Henry Bond owned a vehicle which he insured with GEICO. Tatiana Chapman, the mother of one of Mr. Bond’s children, was with Mr. Bond at a family function in Philadelphia when she asked Mr. Bond for the keys so she could retrieve a diaper bag from the vehicle. She had never had a driver’s license, and Mr. Bond never gave her permission to drive the vehicle. For some reason, she drove the car out of the parking lot and into the street, where she collided with Louis Myers’s vehicle, causing it to flip onto its side. Myers sustained various injuries in the accident, including partial amputation of his right thumb. Within days, GEICO received notice of the accident and took recorded statements from Bond and Chapman in which they both indicated that Chapman did not have permission to drive the vehicle. Unfortunately, the statements could not be transcribed, but the claim representative summarized the content of the statements in his claim activity log.
Myers file suit against Chapman and Bond in the Court of Common Pleas of Philadelphia County. GEICO defended Bond but refused to provide a defense to Chapman since she was not a permissive user. Bond only had a $15,000 policy which GEICO tendered and plaintiff accepted. Plaintiff later entered into a 1.5 million dollar consent judgment with Chapman and gave her a covenant not to execute in exchange for an assignment of any bad faith claim she had against GEICO.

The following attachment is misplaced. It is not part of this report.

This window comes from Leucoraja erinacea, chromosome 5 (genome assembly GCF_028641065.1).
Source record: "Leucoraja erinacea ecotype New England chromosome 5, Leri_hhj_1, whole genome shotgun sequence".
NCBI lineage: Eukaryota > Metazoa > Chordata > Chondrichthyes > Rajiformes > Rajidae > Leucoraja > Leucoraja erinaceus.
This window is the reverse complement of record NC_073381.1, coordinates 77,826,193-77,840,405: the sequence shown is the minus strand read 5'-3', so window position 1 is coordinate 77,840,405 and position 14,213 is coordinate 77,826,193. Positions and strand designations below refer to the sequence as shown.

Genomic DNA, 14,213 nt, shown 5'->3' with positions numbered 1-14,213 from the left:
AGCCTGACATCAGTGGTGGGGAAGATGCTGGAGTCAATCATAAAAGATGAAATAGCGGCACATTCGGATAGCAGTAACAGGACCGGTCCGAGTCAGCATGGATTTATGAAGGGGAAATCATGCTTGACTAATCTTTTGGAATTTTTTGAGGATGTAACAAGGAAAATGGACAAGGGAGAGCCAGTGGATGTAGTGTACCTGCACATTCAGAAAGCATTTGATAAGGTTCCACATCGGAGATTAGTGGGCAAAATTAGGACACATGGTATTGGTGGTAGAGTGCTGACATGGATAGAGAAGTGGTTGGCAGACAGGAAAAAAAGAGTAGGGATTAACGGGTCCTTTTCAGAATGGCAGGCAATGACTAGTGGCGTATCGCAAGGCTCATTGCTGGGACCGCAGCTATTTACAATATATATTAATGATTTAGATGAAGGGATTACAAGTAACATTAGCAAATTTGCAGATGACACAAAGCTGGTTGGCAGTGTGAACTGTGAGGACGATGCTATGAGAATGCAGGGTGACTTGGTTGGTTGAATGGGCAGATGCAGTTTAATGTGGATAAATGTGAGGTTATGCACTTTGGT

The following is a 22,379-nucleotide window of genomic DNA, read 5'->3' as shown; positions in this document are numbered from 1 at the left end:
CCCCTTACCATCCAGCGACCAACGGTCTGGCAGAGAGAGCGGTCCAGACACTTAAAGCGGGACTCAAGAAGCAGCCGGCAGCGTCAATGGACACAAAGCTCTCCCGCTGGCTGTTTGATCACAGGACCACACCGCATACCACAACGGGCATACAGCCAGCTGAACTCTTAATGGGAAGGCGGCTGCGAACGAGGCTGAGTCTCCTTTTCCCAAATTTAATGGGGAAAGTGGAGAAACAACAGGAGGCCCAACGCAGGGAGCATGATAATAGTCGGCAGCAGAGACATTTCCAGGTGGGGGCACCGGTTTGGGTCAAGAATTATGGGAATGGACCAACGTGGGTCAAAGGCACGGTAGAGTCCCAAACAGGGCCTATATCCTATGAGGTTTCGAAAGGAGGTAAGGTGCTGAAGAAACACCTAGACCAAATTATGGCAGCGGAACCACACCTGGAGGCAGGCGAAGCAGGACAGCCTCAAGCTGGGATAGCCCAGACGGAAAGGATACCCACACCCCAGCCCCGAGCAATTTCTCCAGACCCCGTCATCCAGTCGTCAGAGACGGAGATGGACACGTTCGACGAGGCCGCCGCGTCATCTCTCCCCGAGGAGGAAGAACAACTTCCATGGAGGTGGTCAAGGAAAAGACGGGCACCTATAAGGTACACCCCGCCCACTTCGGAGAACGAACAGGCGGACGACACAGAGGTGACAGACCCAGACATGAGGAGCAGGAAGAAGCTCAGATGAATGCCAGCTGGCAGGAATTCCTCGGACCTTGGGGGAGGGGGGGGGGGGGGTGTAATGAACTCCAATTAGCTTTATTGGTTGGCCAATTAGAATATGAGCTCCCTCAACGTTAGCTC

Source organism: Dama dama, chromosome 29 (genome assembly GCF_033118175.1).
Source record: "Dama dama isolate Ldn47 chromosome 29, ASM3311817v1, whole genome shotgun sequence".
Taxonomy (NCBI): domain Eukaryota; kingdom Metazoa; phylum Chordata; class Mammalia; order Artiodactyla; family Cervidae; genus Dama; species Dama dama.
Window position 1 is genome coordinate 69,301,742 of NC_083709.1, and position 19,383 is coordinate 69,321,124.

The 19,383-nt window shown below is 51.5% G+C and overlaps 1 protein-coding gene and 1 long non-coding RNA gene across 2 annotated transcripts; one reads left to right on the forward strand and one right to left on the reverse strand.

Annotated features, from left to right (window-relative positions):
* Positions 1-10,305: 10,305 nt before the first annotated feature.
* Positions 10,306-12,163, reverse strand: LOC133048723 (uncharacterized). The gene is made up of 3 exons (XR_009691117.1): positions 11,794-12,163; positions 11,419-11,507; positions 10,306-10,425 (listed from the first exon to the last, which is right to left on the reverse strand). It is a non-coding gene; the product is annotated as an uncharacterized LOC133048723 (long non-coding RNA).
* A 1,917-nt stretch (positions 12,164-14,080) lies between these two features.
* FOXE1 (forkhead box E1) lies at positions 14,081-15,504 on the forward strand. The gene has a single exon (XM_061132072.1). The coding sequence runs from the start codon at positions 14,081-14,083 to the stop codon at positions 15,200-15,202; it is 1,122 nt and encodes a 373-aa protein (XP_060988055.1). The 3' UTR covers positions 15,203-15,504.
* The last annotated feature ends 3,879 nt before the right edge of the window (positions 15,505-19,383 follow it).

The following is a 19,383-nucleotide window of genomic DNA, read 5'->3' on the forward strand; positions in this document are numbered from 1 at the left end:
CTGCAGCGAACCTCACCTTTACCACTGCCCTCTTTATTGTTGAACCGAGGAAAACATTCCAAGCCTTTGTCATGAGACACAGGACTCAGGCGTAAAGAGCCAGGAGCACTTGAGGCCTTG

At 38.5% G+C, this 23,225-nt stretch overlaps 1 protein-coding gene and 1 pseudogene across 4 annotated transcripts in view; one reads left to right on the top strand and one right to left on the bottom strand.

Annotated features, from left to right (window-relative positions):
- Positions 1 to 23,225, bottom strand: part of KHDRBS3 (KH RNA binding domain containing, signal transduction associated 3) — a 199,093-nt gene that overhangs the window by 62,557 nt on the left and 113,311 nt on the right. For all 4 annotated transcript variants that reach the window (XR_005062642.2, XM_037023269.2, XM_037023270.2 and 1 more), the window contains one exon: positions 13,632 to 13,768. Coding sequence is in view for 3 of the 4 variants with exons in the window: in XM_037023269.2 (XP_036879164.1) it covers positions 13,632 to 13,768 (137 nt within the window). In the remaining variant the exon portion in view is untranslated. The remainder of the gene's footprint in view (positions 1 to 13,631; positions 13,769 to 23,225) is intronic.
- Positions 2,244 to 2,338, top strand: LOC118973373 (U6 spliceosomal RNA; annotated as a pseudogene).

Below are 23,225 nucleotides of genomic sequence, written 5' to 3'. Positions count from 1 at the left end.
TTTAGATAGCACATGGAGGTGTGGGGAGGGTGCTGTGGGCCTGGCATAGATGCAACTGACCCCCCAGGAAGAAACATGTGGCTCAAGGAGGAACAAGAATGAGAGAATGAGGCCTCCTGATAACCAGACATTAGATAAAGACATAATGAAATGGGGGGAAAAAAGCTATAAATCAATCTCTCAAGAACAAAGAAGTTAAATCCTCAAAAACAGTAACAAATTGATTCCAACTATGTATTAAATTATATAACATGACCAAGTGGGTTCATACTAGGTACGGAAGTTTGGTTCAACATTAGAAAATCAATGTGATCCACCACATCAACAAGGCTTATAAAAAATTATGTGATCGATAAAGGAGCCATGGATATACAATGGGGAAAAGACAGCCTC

Myers then sued GEICO for bad faith in Philadelphia County, and GEICO removed the case to the Eastern District based on diversity. At the conclusion of discovery, GEICO filed a Motion for Summary Judgment arguing that it had no duty to defend or indemnify Chapman since she was clearly not a permissive user of Bond’s vehicle. Myers argued that GEICO was obligated to defend Chapman under the “four corners rule” because Myers alleged in the Complaint against Chapman that she was operating the vehicle with Bond’s permission and that GEICO’s failure to defend her was in bad faith. The appellate courts in Pennsylvania had never addressed this precise issue, so GEICO relied upon a learned treatise which in turn cited cases from 13 other jurisdictions holding that an insurer can rely on extrinsic evidence in determining whether someone is an insured under the policy.
After considering the Motion for Summary Judgment and response, the District Court agreed with GEICO and predicted that the Supreme Court would hold an insurer is not obligated to defend a stranger to the policy who does not qualify as an insured, regardless of what the Complaint says. Our firm handled this case for GEICO, and it is currently on appeal to the Third Circuit.